Pinstripe History Lesson: Enough about the Mets. For the moment they have replaced the Yankees as the dominant team in the New York area. But let’s not forget they have a long way to go to match the Yanks’ glory years. That was the hard-now-to-imagine period the Bombers reached the World Series in six of eight years between 1996 and 20003, viagra cialis and won four of the six championships at stake. Since 2003, we know, the Yanks have proved themselves human, making the Series only once in 12 years, winning it in 2009. Here’s the real rub: The stats show the Yank payroll exceeded an annual average of a little over $2 million during the “down” years; that’s another financial universe compared to other clubs until the high-spending Dodger era began three years ago.
True, the Yankees have made the post-season four times since ’03, while the Mets made it only once (’06) before last fall. The history raises a question: have the Pinstripers given the fans their rooting energy’s worth? The answer is they certainly did, compared to the woeful Mets. But the guess here, judging from Yankee fans we know, in the big picture the verdict is a resounding “No!”
The Cost of Our War Games: What else is new about getting one’s money’s worth? Author and Boston U. prof Andrew Bacevich asks this crucial question about which we hear nothing these days: “Nearly 15 years after this ‘war’ was launched by George W. Bush, why hasn’t ‘the most powerful military in the world, ‘the finest fighting force in the history of the world’ won it? Why isn’t victory anywhere in sight?”
Among possible answers: 1 – Team USA is operating in a region where it is ignorant of customs, languages, depth of corruption, etc; ; 2 – It seeks to maintain a military presence to facilitate sales of billions in weaponry; 3 – And to maintain access to the region’s endless supply of oil. 4 – It’s good at invasion, but not at occupation.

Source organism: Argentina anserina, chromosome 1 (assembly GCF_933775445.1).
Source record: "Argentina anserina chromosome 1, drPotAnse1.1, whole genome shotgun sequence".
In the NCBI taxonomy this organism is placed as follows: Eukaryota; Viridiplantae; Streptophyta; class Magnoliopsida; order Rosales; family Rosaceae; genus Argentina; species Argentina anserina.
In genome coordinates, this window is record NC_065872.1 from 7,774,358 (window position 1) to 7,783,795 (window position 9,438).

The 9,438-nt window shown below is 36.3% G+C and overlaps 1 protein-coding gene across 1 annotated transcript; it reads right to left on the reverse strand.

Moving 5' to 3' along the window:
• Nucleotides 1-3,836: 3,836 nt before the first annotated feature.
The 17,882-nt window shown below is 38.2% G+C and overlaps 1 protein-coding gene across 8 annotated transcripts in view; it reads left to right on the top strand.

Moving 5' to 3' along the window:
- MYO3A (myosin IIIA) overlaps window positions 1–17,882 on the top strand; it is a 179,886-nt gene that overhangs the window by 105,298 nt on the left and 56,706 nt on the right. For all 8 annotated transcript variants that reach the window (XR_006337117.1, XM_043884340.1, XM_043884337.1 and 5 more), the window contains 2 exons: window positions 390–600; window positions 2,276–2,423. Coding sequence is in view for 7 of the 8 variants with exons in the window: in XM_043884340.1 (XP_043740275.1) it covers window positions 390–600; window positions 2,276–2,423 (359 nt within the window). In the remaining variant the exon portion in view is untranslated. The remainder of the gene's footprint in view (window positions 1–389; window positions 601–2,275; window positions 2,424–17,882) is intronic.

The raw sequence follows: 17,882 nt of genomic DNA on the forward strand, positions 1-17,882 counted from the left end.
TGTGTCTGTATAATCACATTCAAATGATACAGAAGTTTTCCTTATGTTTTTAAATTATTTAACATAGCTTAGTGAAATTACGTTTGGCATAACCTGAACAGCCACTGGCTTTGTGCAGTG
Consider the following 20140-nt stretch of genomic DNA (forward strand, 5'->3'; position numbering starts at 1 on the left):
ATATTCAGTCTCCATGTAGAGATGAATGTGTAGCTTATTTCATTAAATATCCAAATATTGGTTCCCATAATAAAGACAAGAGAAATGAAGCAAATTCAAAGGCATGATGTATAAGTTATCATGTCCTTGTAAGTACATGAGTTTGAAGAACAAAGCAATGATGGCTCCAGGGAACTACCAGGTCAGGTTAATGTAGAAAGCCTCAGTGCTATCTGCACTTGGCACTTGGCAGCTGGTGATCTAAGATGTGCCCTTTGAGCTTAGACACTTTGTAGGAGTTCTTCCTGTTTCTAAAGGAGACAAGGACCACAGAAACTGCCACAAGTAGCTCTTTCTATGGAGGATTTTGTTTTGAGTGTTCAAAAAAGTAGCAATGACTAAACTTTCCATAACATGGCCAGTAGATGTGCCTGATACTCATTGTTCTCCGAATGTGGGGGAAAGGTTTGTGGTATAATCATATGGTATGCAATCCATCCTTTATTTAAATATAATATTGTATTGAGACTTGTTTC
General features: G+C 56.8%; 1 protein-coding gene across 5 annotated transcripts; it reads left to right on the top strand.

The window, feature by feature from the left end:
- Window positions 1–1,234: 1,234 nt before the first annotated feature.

Strategic Confusion: On BBC America the other night, former Defense Secretary Chuck Hagel pointed out how Team USA was contributing to the Syrian quagmire: “We’re preoccupied with getting rid of President Assad. At the same time, we’re supporting his loyal troops against ISIS.”
Total U.S. Military Lives Lost Since 2001: Just under 5,000; civilian lives lost: estimated in excess of a million.
Cost of Wars Since 2001: One trillion, 700 billion, according to count of National Priorities Project.
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Which Yankees Will It Be? Why the Yanks are vulnerable: a rotation of Mashiro Tanaka, Michael Pineda, Nathan Eovaldi, CC Sabathia, Luis Severino. Why they look to be a playoff team: a late relief corps of Aroldes Chapman, Andrew Miller and Dellin Betances.
An Ex-Yank’s Impressive Landing: On MLB Now the other day, the question posed was which free agent got the most surprisingly favorable deal? The consensus answer: Ian Kennedy’s $70 million, five-year contract with Kansas City. Kennedy had a mediocre 9-15 record and 4.28 ERA at San Diego last season. KC pitching coach Dave Eiland,, who worked with him when both were with the Yankees in 2008, assured manager Ned Yost that Kennedy would be a needed innings-eater.
Looking Ahead: Among teams looking to future seasons – Braves, Phillies, Rockies, Padres, etc., the consensus as to which made the best deals in the off-season: Atlanta – GM John Hart picked up two potential blue-chippers in trading away pitcher Shelby Miller to the Diamondbacks and shortstop Anderton Simmons to the Angels. Among D’back prospects the Braves received outfielder Ender Inciarte, who hit .303 for Arizona and stole 21 bases in 132 games. For Simmons, Atlanta got back the Angels’ prize pitching prospect, lefthander Sean Newcomb, a 22-year-old lefthander, who struck out more than one an inning while in Double-A, and went 9-3 overall in a split season.
(The Nub is a team effort skippered by Dick Starkey. Comments about blog issues are welcome. Previous Nubs may be found by scrolling below.)